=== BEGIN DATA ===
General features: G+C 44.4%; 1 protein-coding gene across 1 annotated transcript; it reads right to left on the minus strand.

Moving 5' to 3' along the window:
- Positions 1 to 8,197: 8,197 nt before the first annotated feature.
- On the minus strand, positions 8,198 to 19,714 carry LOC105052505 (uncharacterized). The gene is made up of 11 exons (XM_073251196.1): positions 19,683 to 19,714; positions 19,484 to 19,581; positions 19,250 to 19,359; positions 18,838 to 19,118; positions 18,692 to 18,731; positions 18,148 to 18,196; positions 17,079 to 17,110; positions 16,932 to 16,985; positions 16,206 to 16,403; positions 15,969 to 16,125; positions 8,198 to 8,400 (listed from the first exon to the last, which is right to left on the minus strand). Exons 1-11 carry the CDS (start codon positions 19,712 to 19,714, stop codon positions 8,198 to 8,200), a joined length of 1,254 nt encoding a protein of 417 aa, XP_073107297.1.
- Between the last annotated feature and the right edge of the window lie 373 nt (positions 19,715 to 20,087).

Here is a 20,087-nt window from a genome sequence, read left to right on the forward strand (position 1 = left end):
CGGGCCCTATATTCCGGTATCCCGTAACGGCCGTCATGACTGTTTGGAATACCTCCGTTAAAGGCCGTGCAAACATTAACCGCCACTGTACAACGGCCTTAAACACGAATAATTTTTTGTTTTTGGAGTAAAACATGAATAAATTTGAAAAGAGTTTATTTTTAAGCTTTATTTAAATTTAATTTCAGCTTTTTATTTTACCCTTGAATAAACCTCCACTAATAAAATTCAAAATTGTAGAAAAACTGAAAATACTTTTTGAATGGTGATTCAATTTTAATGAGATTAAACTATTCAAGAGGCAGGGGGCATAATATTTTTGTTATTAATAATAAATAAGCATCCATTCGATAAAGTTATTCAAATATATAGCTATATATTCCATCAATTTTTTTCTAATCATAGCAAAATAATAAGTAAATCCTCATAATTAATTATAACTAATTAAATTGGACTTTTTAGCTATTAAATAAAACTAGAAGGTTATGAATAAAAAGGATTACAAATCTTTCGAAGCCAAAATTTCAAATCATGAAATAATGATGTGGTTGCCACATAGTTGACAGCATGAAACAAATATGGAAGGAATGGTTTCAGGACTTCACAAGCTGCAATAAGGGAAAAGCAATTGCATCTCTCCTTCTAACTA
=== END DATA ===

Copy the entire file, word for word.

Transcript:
General features: G+C 44.4%; 1 protein-coding gene across 1 annotated transcript; it reads right to left on the minus strand.

Moving 5' to 3' along the window:
- Positions 1 to 8,197: 8,197 nt before the first annotated feature.
- On the minus strand, positions 8,198 to 19,714 carry LOC105052505 (uncharacterized). The gene is made up of 11 exons (XM_073251196.1): positions 19,683 to 19,714; positions 19,484 to 19,581; positions 19,250 to 19,359; positions 18,838 to 19,118; positions 18,692 to 18,731; positions 18,148 to 18,196; positions 17,079 to 17,110; positions 16,932 to 16,985; positions 16,206 to 16,403; positions 15,969 to 16,125; positions 8,198 to 8,400 (listed from the first exon to the last, which is right to left on the minus strand). Exons 1-11 carry the CDS (start codon positions 19,712 to 19,714, stop codon positions 8,198 to 8,200), a joined length of 1,254 nt encoding a protein of 417 aa, XP_073107297.1.
- Between the last annotated feature and the right edge of the window lie 373 nt (positions 19,715 to 20,087).

Here is a 20,087-nt window from a genome sequence, read left to right on the forward strand (position 1 = left end):
CGGGCCCTATATTCCGGTATCCCGTAACGGCCGTCATGACTGTTTGGAATACCTCCGTTAAAGGCCGTGCAAACATTAACCGCCACTGTACAACGGCCTTAAACACGAATAATTTTTTGTTTTTGGAGTAAAACATGAATAAATTTGAAAAGAGTTTATTTTTAAGCTTTATTTAAATTTAATTTCAGCTTTTTATTTTACCCTTGAATAAACCTCCACTAATAAAATTCAAAATTGTAGAAAAACTGAAAATACTTTTTGAATGGTGATTCAATTTTAATGAGATTAAACTATTCAAGAGGCAGGGGGCATAATATTTTTGTTATTAATAATAAATAAGCATCCATTCGATAAAGTTATTCAAATATATAGCTATATATTCCATCAATTTTTTTCTAATCATAGCAAAATAATAAGTAAATCCTCATAATTAATTATAACTAATTAAATTGGACTTTTTAGCTATTAAATAAAACTAGAAGGTTATGAATAAAAAGGATTACAAATCTTTCGAAGCCAAAATTTCAAATCATGAAATAATGATGTGGTTGCCACATAGTTGACAGCATGAAACAAATATGGAAGGAATGGTTTCAGGACTTCACAAGCTGCAATAAGGGAAAAGCAATTGCATCTCTCCTTCTAACTA